Book review: You Can’t Do Both, by Kingsley Amis, 1994

‘You Can’t do Both’ was published in 1994, a year before Amis’s death. It is strongly autobiographical, in particular the central scene when the main characters, Robin Davies and his girlfriend, Nancy, decide at the last moment not to go through with a planned illegal abortion. It is constructed in four long chapters, each representingContinue reading “Book review: You Can’t Do Both, by Kingsley Amis, 1994”

Book review: All the King’s Men, Robert Penn Warren, 1946

‘All the King’s Men’ is the story of the rise and fall of Governor Willie Stark in 1930’s America. The novel is narrated by Jack Burden, one of Stark’s assistants and “fixers”, who offers a detached, sardonic commentary on Stark’s progress to become Governor of his State. Stark starts his political life as a honestContinue reading “Book review: All the King’s Men, Robert Penn Warren, 1946”

Book review: Murphy, by Samuel Beckett, 1938

In a recent article about Beckett’s prose, the Guardian called him the “maestro of failure”, and described his work as being “a hypnotic flow of words, the meaning of which is initially utterly obscure…. but persevere and patterns emerge:” Or as one of his character says in this novel “It was like difficult music heardContinue reading “Book review: Murphy, by Samuel Beckett, 1938”

Book review: Under the Volcano, by Malcolm Lowry, 1947

At the heart of Lowry’s dark complex masterpiece, ‘Under the Volcano’, is his portrait of the physical, mental and psychological collapse induced by alcoholism. Geoffrey Firmin, former British Consul to a small Mexican town sitting in the shadow of two volcanoes (thus ‘Under the Volcanoes’ surely?) spends the last day of his life disastrously staggeringContinue reading “Book review: Under the Volcano, by Malcolm Lowry, 1947”

Book review: Party Going, by Henry Green, 1939

‘Party Going’ is, if we are to believe what we are told by many senior literary figures, a masterpiece, and Henry Green is a genius. Sebastian Faulks, in his introduction to this Vintage Clasics edition, cites Green as a personal inspiration; W.H. Auden called him “the finest living English novelist”; Emma Tennant in the IndependentContinue reading “Book review: Party Going, by Henry Green, 1939”

Book review: Catch 22 by Joseph Heller, 1961

I was slightly nervous on approaching a re-read of ‘Catch 22’. We are all familiar with the experience of a much loved book, television programme or film being much weaker when revisited (for some reason this is particularly true of television programmes – some iconic series such as The Prisoner, or Monty Python, utterly brilliantContinue reading “Book review: Catch 22 by Joseph Heller, 1961”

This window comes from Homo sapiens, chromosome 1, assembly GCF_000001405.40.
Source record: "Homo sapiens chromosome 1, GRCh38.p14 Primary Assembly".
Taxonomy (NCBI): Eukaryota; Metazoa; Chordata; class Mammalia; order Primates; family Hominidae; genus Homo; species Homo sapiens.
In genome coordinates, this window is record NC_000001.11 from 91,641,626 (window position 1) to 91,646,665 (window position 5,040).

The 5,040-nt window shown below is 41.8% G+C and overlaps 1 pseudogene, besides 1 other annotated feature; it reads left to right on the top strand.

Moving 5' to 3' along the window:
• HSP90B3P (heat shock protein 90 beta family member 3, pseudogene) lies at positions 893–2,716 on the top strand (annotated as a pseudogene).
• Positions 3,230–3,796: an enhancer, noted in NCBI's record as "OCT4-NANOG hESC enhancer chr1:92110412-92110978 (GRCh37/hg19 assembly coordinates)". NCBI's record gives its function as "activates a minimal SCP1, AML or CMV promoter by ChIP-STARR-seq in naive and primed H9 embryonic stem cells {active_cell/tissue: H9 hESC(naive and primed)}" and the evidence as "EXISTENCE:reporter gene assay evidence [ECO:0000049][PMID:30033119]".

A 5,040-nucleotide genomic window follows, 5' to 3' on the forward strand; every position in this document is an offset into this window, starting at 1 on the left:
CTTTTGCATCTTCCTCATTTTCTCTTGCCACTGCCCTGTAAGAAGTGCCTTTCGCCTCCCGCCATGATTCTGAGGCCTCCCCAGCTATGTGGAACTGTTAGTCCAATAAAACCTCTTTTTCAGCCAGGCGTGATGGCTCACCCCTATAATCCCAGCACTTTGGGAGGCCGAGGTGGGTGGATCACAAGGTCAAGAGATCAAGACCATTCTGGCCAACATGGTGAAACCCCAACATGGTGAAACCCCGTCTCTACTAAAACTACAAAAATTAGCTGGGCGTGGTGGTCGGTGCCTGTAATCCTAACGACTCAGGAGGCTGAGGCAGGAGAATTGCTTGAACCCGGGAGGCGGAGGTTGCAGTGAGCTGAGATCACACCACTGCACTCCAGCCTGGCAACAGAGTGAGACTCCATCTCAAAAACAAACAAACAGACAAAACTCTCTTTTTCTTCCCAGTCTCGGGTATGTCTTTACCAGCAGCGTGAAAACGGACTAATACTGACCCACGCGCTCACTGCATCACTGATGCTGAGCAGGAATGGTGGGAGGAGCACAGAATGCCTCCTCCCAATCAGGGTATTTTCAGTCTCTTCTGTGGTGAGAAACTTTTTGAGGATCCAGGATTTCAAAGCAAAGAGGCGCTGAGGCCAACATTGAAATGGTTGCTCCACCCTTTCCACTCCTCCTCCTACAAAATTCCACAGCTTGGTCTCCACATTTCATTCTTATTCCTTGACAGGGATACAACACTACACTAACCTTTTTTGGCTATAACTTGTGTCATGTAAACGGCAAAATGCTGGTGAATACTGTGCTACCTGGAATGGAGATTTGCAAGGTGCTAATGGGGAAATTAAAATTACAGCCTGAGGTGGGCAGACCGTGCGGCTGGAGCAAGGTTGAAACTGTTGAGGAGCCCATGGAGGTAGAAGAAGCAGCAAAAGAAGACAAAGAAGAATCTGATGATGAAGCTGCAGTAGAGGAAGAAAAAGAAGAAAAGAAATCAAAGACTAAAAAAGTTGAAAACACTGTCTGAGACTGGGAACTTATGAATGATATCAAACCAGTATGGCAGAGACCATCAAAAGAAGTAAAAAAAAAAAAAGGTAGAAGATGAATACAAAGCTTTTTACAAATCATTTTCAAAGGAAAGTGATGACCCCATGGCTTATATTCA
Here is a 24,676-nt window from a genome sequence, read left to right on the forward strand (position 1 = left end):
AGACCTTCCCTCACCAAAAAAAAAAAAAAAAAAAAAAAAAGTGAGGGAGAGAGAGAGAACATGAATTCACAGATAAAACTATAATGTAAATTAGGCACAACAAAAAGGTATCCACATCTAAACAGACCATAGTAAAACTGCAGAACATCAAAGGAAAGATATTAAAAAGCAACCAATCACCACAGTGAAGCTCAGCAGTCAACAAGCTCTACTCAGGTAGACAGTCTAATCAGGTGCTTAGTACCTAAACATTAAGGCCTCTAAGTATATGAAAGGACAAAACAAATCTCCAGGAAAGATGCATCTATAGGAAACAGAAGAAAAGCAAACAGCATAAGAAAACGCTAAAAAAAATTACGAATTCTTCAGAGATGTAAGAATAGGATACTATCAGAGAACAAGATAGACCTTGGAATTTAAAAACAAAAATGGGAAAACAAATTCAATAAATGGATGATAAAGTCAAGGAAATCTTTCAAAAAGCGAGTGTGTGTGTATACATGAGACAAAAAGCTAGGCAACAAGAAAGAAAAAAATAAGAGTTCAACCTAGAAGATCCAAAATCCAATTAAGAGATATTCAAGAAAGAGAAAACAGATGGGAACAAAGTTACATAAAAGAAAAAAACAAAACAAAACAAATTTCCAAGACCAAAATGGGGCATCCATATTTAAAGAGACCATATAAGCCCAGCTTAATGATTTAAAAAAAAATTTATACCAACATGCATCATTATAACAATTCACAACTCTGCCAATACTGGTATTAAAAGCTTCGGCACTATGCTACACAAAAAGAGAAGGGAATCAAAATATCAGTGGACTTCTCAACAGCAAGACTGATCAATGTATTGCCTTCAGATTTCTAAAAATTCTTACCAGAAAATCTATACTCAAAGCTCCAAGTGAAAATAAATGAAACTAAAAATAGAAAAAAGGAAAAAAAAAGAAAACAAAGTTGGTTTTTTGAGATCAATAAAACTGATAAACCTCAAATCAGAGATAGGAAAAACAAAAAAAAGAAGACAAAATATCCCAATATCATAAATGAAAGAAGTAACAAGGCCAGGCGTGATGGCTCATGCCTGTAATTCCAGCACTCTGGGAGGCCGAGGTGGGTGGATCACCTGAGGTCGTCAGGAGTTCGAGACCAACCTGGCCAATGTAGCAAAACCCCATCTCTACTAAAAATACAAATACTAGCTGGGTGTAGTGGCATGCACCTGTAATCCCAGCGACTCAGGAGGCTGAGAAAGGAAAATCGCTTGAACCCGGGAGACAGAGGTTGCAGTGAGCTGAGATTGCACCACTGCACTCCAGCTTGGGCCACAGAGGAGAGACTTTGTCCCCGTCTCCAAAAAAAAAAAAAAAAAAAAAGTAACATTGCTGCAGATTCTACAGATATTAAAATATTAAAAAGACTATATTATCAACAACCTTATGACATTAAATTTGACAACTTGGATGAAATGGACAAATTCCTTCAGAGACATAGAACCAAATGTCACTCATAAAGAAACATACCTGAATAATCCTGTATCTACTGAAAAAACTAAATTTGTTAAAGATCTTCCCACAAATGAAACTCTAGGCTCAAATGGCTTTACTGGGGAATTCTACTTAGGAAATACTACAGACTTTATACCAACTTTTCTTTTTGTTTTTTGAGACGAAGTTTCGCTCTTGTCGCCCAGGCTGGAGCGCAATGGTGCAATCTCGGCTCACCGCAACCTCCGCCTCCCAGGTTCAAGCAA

Book review: Breathing Lessons, by Anne Tyler, 1988

The title of Anne Tyler’s 1989 Pulitzer prize-winning novel refers to the lessons given to pregnant women to help cope with labour pains. As with many other themes in this novel, there is a second, subtler meaning – lessons in breathing are the lessons life teaches us. This is a novel about middle age, aboutContinue reading “Book review: Breathing Lessons, by Anne Tyler, 1988”

Book review: ‘Of Human Bondage’ by Somerset Maugham, 1915

Customer in hairdressers: “What’s that book you’re reading, love?” Rita: “Somerset Maugham, ‘Of Human Bondage’“. Customer in Hairdressers: [knowingly] “Ohh, my husband’s got loads of books like that.” (Educating Rita (film) 1983) Somerset Maugham isn’t read very widely nowadays, despite having been a central figure in English writing for a large chunk of the twentiethContinue reading “Book review: ‘Of Human Bondage’ by Somerset Maugham, 1915”

Book review: Jane Eyre, by Charlotte Bronte, 1847

I think a case can be made for ‘Jane Eyre’ as the definitive nineteenth century novel. It has it all: Romance – the scene in chapter 22 when Rochester teasingly proposes to Jane, and she slowly comes to realise he is serious, is as touching and effective as anything in Austen, and the final reconciliationContinue reading “Book review: Jane Eyre, by Charlotte Bronte, 1847”

Comment: 12 Books of Summer

I know I am coming to this a bit late, but having been encouraged by some fellow bloggers to join the 20 Books of summer challenge hosted by 746 books. I was hesitant about joining – 20 novels in three months might not seem too much of a tall order, but I am working myContinue reading “Comment: 12 Books of Summer”